Ensuring a Stable Load: The Importance of Forklift Load Capacity
Posted by: admin on April 22, 2016
Forklift accidents can happen at any time, and they put forklift operators and bystanders in danger. According to OSHA, forklift overturns are among the top causes of forklift accidents, and they frequently cause fatalities.
What causes a forklift to overturn? Unstable forklift loads, improperly loading and unloading a forklift, and operating a forklift at inappropriately high speeds are some of the top reasons why a forklift can overturn. But, if your business teaches its employees how to safely operate a forklift, you could prevent forklift overturns from happening.
How to Load a Forklift: Here’s What You Need to Know
Recently, OSHA inspected a U.S. Postal Service (USPS) Network Distribution Center in Iowa after it received workplace safety complaints from employees. During the investigation, OSHA found that forklift operators were instructed to handle unstable loads and drive without a clear path. Numerous USPS workers were vulnerable to being crushed and struck by objects. OSHA also found that the distribution center’s employees were not properly trained and were unable to recognize and avoid worksite hazards. The USPS distribution center was fined $88,000 due to its inability to safeguard its workers against forklift accidents.
The aforementioned example highlights the importance of teaching workers about forklift load capacity and other forklift topics. Because, if workers know how to load a forklift, they can minimize the risk of forklift overturns. They can also help their employer comply with OSHA requirements and avoid OSHA fines and penalties.
Loading a Forklift? Ways to Ensure a Load Is Stable
Off-center loads, overloading, loading damaged or loose loads, and driving too fast are the primary causes of unsafe, unstable loads that lead to forklift accidents. Here are areas to evaluate to ensure that a forklift load is stable:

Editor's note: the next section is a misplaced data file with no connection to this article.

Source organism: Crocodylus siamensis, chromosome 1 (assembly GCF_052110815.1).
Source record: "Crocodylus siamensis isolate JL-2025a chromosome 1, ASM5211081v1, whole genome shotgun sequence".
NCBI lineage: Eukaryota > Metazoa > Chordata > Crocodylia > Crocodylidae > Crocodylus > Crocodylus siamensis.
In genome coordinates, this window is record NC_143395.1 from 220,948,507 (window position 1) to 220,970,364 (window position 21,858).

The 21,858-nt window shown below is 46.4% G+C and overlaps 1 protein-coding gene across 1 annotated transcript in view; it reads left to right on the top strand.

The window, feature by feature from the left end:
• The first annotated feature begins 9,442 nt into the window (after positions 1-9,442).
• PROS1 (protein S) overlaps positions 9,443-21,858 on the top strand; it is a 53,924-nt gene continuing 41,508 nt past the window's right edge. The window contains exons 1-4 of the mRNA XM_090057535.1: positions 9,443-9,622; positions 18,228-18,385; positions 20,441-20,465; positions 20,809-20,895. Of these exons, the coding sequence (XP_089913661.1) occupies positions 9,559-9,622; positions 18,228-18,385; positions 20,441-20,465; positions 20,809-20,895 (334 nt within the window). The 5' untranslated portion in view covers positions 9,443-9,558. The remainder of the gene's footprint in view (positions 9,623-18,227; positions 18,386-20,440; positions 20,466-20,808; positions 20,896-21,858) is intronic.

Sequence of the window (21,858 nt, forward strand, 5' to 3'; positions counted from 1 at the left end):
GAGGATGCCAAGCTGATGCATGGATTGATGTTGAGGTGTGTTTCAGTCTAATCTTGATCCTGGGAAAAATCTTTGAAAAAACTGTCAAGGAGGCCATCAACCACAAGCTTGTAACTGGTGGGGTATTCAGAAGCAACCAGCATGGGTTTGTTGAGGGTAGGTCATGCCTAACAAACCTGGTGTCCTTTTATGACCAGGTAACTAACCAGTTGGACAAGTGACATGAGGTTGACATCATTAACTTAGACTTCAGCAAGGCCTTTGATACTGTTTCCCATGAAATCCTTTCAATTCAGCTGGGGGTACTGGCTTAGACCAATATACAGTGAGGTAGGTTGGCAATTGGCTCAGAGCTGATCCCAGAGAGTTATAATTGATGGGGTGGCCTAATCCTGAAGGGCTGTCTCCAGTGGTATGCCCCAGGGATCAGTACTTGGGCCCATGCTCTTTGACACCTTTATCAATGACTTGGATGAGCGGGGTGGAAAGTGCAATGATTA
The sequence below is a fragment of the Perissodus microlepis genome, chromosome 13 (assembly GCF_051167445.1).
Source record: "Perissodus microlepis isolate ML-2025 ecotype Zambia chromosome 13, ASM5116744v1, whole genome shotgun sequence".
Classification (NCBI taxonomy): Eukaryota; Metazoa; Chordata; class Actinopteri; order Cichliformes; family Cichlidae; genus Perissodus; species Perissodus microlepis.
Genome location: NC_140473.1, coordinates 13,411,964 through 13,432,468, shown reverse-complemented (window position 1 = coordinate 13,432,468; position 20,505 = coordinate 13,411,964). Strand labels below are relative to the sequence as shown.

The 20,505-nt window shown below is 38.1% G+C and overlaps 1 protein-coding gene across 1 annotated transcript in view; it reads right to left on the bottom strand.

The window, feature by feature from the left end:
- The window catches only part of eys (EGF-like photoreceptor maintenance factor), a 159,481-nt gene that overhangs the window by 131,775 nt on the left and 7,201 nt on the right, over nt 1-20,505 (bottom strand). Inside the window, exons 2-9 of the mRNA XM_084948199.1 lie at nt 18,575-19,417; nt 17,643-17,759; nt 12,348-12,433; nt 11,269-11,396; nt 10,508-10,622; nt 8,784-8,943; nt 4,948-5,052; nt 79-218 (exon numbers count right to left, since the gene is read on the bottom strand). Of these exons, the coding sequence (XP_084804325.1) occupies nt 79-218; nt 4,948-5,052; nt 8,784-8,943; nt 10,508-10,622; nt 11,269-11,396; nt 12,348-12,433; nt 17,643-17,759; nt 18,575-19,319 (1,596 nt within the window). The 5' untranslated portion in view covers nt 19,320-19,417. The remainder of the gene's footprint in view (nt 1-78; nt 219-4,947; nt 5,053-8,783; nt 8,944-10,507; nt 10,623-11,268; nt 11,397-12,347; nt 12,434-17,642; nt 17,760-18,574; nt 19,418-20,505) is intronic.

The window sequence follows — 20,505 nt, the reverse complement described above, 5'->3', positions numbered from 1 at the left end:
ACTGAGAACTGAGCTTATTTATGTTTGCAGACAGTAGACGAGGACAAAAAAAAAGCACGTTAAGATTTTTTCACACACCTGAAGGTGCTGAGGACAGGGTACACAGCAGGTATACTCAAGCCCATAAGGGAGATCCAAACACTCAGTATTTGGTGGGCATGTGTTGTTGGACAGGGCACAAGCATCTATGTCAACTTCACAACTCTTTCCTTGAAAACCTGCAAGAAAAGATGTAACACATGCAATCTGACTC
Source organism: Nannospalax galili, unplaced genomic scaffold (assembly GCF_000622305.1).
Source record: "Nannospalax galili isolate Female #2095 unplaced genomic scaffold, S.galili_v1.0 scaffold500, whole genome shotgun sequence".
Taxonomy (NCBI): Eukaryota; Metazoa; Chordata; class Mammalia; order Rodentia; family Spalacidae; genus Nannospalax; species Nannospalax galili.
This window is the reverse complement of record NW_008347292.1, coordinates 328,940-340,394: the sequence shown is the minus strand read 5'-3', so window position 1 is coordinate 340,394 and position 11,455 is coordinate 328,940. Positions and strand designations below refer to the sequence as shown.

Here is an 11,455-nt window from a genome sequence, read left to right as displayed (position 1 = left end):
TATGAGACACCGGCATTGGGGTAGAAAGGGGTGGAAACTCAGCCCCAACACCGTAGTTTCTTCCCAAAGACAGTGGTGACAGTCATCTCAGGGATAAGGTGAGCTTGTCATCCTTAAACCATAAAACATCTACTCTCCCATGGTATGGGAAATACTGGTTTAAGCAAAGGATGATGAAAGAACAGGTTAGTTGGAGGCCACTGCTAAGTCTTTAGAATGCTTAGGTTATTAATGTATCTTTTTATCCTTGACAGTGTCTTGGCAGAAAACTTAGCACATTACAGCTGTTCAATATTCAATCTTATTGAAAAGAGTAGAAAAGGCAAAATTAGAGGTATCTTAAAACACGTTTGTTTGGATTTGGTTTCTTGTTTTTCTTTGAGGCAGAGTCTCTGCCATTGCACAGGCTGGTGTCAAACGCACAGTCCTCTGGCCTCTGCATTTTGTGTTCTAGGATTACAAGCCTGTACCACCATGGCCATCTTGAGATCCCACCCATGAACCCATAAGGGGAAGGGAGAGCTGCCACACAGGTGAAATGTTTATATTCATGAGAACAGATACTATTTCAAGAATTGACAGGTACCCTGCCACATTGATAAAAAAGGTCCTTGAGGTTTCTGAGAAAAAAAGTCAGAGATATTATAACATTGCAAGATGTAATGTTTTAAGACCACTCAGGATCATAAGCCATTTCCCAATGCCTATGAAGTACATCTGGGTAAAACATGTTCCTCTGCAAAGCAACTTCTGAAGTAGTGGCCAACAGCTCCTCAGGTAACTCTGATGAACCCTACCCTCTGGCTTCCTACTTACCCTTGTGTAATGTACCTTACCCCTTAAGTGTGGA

Handling a Load
- Secure a forklift load, so it will remain in place at all times. Avoid picking up damaged loads unless they have been secured by wrapping or banding.
- Ensure a load is centered on the forklift. When it is impossible to avoid carrying an off-center load, arrange it so that the heaviest part is close to the front of the wheels. For more information on safe, centered loads, consult OSHA’s online forklift load calculator. This forklift load capacity resource should only be used whenever the manufacturer’s recommended max load figures are unavailable. Always consult with your safety supervisor for unusual heavy load forklift transport guidance and insights.
- Do not exceed the load capacity of your forklift.
- Use a load extension backrest when needed.
Approaching a Load
- Approach a load carefully and slowly; remember, forklift tip-overs often occur when the driver is moving too fast.
- Ensure a forklift is directly in front of a load and centered and ensure that the forks are at the correct height.
- Set the forklift’s direction control to neutral.
- Raise the forks only if the forklift is stopped and the brake is set.
- Before picking up the load, ensure your overhead is clear.
Adjusting the Mast Position to Ensure a Stable Load
- Do not tilt a forklift forward with a load with the forks elevated except when a load must be picked up. When stacking a load, tilt the mast backward to stabilize it.